Ironically, Houellebecq claims to be influenced predominantly by nineteenth century authors (with a shot of science-fiction to spike up the concoction). Yet he understands, along with the more engaging of contemporary novelists such as the post-Nobel J.M. Coetzee and the late David Foster Wallace (a more pious analyst of our malaise than Houellebecq), that the mode of living in the ‘literary’ cultures of Europe and North America, at this late historical moment, is too estranged from that of our forebears for the old techniques to really hit home any more. As ever, a new kind of novel is needed to honour the singularity of our suffering and the foreignness of our struggle. Or, as Houellebecq wryly puts it, ‘We’re a long way from Wuthering Heights, to say the least.’
In Public Enemies, a book comprising the correspondence between Houellebecq and Bernhard-Henry Levy (which, incidentally, would be twice the book it is if they had cut out all of BHL’s letters), Houellebecq recalls the shattering experience he had when first reading Pascal as an adolescent. ‘It goes without saying,’ he writes, ‘that there must have been some secret flaw in me that I tumbled, feet together, offering not the least resistance, into the abyss that Pascal opened up beneath my feet.’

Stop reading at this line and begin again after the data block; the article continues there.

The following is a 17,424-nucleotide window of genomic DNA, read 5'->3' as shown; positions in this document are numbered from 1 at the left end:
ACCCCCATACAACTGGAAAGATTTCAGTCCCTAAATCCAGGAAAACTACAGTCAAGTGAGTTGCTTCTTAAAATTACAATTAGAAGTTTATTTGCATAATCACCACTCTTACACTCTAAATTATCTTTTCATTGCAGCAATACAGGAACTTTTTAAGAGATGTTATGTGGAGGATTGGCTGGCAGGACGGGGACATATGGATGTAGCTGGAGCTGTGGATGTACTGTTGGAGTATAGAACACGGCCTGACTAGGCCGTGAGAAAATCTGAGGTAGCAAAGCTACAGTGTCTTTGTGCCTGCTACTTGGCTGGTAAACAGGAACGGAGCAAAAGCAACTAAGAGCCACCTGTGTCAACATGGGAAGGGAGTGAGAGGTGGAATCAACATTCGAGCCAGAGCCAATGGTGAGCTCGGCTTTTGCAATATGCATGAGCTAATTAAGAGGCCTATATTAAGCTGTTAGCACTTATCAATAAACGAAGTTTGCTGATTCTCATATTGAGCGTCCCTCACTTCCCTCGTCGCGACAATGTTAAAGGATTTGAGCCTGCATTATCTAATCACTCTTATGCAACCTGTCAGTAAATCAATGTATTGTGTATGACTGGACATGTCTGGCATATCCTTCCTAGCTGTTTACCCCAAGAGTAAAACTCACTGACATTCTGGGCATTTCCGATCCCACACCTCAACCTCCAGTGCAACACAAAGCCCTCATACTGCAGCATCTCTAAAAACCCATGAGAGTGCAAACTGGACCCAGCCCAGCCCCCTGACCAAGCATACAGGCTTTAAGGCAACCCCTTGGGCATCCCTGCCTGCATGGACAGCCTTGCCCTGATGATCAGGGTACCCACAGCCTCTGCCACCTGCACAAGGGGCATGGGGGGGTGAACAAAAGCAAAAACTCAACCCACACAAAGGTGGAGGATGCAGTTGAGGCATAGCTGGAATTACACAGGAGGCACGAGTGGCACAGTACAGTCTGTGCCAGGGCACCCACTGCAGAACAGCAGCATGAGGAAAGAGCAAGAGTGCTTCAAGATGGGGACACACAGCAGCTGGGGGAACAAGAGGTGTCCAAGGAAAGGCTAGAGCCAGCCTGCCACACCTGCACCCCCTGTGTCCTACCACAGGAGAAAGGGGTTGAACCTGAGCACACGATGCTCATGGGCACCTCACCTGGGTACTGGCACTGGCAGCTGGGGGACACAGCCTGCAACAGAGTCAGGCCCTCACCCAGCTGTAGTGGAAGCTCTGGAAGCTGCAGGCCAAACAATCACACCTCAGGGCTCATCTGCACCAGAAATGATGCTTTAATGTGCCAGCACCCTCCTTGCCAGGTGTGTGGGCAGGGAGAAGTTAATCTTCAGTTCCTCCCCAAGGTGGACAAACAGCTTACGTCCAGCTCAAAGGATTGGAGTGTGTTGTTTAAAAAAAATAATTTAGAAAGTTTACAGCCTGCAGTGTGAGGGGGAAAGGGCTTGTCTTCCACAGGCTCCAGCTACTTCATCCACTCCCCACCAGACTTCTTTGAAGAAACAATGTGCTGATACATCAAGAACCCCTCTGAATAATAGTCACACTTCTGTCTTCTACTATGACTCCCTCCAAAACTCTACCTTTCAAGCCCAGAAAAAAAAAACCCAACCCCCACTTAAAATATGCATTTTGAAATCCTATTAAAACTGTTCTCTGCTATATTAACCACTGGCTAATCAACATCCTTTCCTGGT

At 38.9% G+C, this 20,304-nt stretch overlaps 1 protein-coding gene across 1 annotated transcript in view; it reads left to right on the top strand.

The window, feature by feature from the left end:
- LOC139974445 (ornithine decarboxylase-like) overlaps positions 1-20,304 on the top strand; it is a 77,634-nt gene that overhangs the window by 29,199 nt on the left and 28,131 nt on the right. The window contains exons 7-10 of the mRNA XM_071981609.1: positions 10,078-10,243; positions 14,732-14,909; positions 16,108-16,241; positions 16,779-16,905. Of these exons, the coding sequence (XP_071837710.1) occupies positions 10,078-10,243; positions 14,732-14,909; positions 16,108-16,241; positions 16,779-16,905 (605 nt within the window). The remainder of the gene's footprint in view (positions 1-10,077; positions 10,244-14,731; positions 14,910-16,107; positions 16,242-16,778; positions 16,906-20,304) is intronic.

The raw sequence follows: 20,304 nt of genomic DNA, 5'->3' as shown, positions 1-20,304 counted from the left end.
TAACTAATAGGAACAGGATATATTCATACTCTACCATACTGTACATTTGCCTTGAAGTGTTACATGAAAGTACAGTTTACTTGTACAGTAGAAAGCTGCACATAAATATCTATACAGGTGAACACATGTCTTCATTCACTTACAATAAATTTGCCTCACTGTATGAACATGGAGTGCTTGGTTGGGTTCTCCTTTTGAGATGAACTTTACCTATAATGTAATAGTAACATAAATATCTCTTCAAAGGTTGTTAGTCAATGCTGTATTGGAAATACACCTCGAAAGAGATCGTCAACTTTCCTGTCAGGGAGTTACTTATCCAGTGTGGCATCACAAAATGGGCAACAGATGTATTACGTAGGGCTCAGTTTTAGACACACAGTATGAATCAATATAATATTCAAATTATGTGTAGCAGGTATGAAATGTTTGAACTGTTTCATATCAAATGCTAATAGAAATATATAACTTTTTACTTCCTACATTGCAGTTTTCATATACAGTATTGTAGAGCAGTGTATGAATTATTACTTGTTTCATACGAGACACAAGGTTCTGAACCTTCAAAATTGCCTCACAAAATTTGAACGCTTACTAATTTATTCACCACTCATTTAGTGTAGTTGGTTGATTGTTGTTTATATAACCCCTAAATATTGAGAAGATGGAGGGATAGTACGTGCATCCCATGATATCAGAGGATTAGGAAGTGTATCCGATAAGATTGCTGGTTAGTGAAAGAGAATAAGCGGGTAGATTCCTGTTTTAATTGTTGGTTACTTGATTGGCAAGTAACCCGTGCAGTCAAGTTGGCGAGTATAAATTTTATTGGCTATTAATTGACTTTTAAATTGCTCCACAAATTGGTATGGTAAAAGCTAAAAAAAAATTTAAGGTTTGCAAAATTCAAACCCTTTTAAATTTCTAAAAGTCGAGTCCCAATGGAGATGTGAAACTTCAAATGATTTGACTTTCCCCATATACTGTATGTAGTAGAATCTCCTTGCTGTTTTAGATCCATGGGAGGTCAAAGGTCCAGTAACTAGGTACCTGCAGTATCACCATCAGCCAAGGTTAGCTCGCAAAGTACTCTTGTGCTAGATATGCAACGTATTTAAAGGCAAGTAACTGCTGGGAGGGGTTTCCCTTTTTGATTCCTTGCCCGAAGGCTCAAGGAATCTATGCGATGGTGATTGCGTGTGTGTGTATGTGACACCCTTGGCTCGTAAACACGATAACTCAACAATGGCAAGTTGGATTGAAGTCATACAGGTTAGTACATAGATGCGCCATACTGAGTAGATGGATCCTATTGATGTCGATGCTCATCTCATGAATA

For me, reading Houellebecq for the first time exerted precisely such a ruinous fascination. I was twenty, studying philosophy, and locked into a three-year hell of severe depression and nervous derangement. Even though I knew I was badly disturbed (which is also how you know you are still sane), I had absolute confidence in the conclusions about the world, human life, and myself to which my relentless, pathological thought-processes had led me. Then I read Houellebecq, and the shock of recognition, like any perverse intoxication, was as gratifying as it was devastating. Houellebecq’s vision spoke intimately and intensely to my own dismal worldview, while simultaneously compounding it, hounding out any residual hope, comfort, or vital illusion. Reading Houellebecq, I felt vindicated, yet even more alienated and suicidal than before. As Houellebecq himself understood with regard to his own epiphanic reading of Pascal, this was not a neutral reaction; there clearly pre-existed a receptivity to these kinds of truths, a masochistic need to be brutalised and tormented in just such a way. If I had been healthy, and not the feverish wreck I was then, I would have been immune to Houellebecq; I would, as so many do, have brushed him off as a preposterous French fad and a poseur.